Thursday, August 11, 2011

Ambassador Toon: A Short Biography

Excerpt from Draft Chapter 11.3
Belgrade 1974-1976


Ambassador and Mrs. Toon.
Malcolm Toon was my first Ambassador, and as such, he had a huge influence on my career and my views on the Foreign Service. As a first generation American, Ambassador Toon, or "Mac," was born in Troy, New York on July 4, 1916, three years after his parents had emigrated from Scotland. He graduated from Tufts in 1937 and the Fletcher School of Law and Diplomacy in 1939. He served in World War II as a PT boat commander in the Pacific, winning the Bronze Star. He married Elizabeth Jane Taylor (Betty) shortly after the war and had three children, Alan, Barbara and Nancy. He joined the Foreign Service in 1946, beginning what was to become an extremely successful career.

Toon's first tour was in Warsaw under Ambassador Arthur Bliss Lane. Even at age 30, Toon was highly independent and opinionated and did not suffer fools gladly. One time, in an episode he only half-jokingly characterized as one of the “ten great disasters” of his career, Toon was asked to walk the Ambassador’s dog and he refused. Toon, a decorated PT boat skipper who had seen combat, "didn't take guff from anybody," including the Ambassador. Lane, for his part, was arrogant and strident and the two did not get along well, even though both were in agreement about the Soviet threat and appalled at the steady takeover of Poland by the Communists.

Toon had similar problems with George Kennan when they served together in Moscow, he as a middle-grade officer, Kennan as Ambassador. Toon and another future Ambassador, Richard Davies, disagreed with Kennan's containment policy. Just before Kennan was appointed to Moscow they wrote an essay for the Foreign Service Journal in March 1952 entitled “After Containment, What?” in which they argued for a much more confrontational policy and active efforts to detach Eastern Europe from the Soviet orbit. Kennan did not appreciate the criticism. He regarded Toon as brash and disrespectful and gave him such a bad fitness report that Toon was actually demoted. Kennan himself was PNG'd by the Kremlin shortly thereafter for making indelicate comparisons between diplomatic life in Moscow and his internment in Nazi Germany. Toon and Kennan eventually patched up their relationship, but I suspect that there was still a gulf between them that could never be bridged.

Despite his rocky start, Toon rose steadily in the Service and served one more tour in Moscow as Foy Kohler’s Political Counselor. There, he earned the enmity of the Soviets for his straight-talking approach. He developed a reputation as a hardliner who would not mince words with his hosts and thus was the ideal person, from the U.S. point of view, to be appointed as Ambassador to Czechoslovakia in 1969, only a few months after Prague Spring and the Soviet intervention to overthrow Dubcek. Toon moved on to Belgrade in 1971 and he was still there in 1974 when I arrived, as a brand-new Junior Officer.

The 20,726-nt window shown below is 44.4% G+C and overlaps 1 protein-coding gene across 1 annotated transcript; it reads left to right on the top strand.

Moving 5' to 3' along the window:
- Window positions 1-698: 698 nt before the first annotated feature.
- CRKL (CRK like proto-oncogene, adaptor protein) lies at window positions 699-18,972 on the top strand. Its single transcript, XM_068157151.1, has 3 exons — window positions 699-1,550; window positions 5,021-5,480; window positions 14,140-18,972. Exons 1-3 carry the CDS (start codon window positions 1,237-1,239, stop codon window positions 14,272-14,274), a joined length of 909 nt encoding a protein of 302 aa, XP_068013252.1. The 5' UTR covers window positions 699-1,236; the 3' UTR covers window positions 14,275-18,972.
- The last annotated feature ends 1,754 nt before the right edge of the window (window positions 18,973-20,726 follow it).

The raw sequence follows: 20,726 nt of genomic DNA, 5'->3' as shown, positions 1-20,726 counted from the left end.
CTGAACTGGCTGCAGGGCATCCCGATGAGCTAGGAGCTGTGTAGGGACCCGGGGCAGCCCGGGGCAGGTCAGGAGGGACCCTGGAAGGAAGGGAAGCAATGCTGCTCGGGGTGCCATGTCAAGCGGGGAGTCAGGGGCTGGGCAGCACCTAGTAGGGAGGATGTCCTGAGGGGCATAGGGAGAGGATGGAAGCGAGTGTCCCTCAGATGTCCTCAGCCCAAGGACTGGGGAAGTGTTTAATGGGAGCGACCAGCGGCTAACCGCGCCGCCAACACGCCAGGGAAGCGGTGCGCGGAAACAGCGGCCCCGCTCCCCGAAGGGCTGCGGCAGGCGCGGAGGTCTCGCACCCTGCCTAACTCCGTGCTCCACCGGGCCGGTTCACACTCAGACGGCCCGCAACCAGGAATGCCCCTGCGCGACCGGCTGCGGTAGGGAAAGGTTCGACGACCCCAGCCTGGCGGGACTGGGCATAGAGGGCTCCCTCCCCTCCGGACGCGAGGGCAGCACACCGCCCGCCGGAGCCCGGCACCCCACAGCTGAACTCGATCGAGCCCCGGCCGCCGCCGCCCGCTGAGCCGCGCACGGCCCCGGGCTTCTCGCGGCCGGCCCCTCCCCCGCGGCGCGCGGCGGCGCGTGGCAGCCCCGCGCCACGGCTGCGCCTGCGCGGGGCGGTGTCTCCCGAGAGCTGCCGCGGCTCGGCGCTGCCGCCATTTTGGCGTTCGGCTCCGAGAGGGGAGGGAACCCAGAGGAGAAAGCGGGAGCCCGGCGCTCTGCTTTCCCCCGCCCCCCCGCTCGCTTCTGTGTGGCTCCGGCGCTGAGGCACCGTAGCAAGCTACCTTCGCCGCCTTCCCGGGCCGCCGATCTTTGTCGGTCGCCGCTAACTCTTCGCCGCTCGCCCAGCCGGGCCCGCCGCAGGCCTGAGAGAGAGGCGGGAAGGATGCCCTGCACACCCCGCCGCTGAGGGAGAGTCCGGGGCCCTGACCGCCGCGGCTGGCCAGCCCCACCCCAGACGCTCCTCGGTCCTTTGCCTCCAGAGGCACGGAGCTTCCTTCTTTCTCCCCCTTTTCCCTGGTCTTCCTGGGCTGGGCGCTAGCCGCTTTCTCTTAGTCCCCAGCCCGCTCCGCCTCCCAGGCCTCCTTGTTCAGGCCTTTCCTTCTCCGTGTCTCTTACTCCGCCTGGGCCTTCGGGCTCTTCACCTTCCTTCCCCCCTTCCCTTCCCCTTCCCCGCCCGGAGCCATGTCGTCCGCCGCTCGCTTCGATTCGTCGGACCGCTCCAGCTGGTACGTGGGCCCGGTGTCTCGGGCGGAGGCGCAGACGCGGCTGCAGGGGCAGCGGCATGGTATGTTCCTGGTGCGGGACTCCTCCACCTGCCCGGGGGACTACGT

For me and for others at the Embassy, Toon was a fearsome presence. A dour Scot with a reputation for penny-pinching, Toon seemed austere and remote, irascible and opinionated. Everyone at post seemed to be a little bit afraid of him, myself included. Toon, who was entering the peak of his career, was in his late 50's. He had a florid complexion, white hair, a thick Massachusetts accent and a habit of clearing his throat with a loud "Buh!" sound as he began speaking. When he spoke, everybody listened, especially Junior Officers like me.

While Toon ran a tight ship at the Embassy, he exercised even firmer control of the Embassy’s satellite missions, which included a Consulate General in Zagreb and separate USIS posts in Skopje, Sarajevo and Ljubljana. Because of this, relations between the Consulate General and the Embassy were often prickly due to Toon’s insistence on complete control of substantive reporting.

Toon’s insistence on overall control was not without justice. After a resurgence of Croatian nationalism during the “Croatian Spring” of 1967-71 and Tito’s suppression of dissent there, Croatians tended to look to the U.S. Consulate in Zagreb as their Embassy, and, at least in Embassy Belgrade’s view, the Consulate’s reporting began to vary in its outlook and substance from that of the Embassy. The Leonhart-Enders feud exacerbated the problem by leaving the Consulate General in Zagreb to its own devices even more than usual. As a result, by the time that Toon had succeeded Leonhart as Ambassador, there was considerable daylight between the Consulate’s position on the issues and that of the Embassy. Toon put a stop to this by requiring that all of Zagreb’s substantive reporting be cleared through Belgrade. This was an unusual move, but it was warranted by the volatile situation, which called for extremely careful and coordinated reporting. I was not involved in the bureaucratic politics, which were quite a bit above my pay grade, but I heard later that Zagreb’s Consul General Orme Wilson, a Yugoslav Hand from an old Foreign Service family, was not at all happy about the reporting restrictions, nor were his staffers. Toon had to be obeyed, however, since his word was law for all of us. It was perhaps ironic that Toon, a Cold Warrior if there ever was one, often took a very Soviet approach to the craft of diplomacy.

Toon was known for his acute perception of the Yugoslav political scene and he had good relations with the Yugoslav leadership, including Marshal Tito. Relations between the two were not totally without friction, however. When Toon first arrived in Belgrade, he had come directly from Prague and had not learned Serbo-Croatian. A week after he arrived, he had the good fortune to escort Tito on a trip around the United States and the opportunity to get to know him quite well. Naturally, the two spoke Russian when they talked with each other. As Dick Miles retells the story, Tito, who liked Toon, complimented him on his Russian but reminded him that as Ambassador to Yugoslavia he had better learn Serbo-Croatian. Accordingly, Toon took daily lessons from the Embassy language teacher, Marija And┼żelic. His Serbo-Croatian slowly improved, but the Russian language overlay continued to dominate.